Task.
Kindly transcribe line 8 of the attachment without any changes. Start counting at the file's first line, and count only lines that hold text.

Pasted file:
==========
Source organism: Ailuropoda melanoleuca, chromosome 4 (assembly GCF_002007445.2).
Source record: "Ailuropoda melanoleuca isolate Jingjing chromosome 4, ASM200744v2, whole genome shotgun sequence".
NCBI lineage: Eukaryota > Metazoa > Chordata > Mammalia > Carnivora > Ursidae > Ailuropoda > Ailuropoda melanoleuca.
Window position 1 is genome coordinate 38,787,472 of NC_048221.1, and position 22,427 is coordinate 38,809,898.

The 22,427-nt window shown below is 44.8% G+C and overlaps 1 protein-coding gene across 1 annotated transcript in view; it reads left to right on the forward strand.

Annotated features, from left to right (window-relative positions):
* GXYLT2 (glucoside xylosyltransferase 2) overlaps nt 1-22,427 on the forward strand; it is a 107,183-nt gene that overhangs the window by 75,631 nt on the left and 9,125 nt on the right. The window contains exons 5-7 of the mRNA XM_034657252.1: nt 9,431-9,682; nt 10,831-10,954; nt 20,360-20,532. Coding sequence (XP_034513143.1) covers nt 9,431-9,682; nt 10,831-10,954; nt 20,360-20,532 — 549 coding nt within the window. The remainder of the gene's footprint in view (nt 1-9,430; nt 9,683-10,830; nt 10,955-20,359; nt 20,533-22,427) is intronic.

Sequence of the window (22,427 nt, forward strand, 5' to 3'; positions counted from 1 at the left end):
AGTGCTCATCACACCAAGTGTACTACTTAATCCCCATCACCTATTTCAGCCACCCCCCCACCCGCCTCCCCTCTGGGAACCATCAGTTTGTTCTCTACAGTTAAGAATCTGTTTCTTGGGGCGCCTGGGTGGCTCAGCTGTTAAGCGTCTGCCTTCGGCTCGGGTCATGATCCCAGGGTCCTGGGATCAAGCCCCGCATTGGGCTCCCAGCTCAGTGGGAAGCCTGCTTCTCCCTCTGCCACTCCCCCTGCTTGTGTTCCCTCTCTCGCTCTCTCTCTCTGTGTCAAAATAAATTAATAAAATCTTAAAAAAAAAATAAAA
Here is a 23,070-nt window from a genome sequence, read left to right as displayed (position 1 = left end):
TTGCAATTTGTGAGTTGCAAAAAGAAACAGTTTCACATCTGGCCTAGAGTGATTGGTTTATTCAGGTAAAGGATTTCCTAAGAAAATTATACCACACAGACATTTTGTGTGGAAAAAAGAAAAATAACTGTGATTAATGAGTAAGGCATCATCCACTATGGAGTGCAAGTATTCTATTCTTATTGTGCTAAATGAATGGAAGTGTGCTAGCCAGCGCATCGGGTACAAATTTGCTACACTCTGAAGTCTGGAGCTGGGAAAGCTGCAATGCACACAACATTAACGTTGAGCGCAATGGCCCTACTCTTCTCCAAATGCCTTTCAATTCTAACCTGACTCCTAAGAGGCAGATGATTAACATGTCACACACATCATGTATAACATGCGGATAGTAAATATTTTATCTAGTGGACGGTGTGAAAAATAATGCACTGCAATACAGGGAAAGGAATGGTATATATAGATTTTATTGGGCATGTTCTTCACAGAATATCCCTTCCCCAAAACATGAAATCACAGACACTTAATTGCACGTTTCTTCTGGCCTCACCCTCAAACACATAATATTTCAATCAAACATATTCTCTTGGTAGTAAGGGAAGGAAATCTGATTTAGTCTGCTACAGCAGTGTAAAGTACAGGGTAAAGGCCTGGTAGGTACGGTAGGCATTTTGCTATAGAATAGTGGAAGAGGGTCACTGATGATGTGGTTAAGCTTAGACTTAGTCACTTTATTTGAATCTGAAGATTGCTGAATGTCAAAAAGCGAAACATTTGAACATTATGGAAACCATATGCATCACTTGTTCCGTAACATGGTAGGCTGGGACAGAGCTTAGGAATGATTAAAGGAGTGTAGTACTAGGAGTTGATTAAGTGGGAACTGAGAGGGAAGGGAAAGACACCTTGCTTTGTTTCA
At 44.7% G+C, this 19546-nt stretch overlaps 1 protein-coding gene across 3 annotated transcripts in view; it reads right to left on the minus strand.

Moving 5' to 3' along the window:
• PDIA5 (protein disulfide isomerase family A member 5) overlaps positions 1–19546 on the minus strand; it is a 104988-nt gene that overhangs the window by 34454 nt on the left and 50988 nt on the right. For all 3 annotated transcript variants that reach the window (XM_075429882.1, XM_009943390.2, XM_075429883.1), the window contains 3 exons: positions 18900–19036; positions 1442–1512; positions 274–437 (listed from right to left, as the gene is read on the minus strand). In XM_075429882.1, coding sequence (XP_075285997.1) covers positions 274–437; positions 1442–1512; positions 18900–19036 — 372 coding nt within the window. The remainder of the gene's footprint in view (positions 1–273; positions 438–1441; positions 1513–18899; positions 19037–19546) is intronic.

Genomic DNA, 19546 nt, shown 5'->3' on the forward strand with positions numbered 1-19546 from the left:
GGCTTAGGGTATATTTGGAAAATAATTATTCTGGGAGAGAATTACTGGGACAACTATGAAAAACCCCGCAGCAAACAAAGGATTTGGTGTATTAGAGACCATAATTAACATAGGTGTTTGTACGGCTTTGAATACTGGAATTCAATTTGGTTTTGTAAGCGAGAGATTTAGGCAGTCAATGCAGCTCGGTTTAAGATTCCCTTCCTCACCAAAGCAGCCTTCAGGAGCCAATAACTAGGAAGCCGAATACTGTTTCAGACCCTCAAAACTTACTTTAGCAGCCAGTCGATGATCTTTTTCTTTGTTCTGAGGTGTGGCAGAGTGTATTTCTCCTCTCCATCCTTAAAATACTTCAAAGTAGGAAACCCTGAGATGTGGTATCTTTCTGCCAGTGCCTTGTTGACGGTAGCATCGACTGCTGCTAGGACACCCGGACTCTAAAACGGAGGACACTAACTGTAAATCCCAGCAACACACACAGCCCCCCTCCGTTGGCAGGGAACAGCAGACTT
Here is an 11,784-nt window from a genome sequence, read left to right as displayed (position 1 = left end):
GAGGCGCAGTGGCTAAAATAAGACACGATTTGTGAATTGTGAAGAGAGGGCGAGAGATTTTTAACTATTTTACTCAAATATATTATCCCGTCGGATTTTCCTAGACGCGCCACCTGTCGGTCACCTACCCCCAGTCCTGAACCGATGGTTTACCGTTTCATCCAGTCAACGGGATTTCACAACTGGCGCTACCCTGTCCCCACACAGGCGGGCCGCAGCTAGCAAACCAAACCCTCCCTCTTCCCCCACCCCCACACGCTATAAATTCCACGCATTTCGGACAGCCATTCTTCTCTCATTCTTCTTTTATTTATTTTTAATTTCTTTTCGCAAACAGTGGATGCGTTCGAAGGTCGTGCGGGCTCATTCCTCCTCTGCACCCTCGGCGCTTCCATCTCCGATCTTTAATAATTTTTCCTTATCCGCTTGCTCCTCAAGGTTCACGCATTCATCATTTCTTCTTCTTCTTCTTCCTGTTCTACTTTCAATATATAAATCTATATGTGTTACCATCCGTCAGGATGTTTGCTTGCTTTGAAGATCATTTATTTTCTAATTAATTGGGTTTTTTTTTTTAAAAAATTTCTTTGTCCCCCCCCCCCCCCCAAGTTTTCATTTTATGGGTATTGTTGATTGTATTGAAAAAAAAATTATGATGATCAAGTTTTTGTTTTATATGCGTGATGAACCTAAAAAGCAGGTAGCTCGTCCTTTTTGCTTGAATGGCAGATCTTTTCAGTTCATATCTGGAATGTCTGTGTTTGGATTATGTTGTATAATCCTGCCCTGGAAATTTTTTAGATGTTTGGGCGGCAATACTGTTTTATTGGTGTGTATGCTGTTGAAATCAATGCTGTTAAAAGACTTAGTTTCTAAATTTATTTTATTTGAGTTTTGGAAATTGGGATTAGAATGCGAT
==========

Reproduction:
Sequence of the window (22,427 nt, forward strand, 5' to 3'; positions counted from 1 at the left end):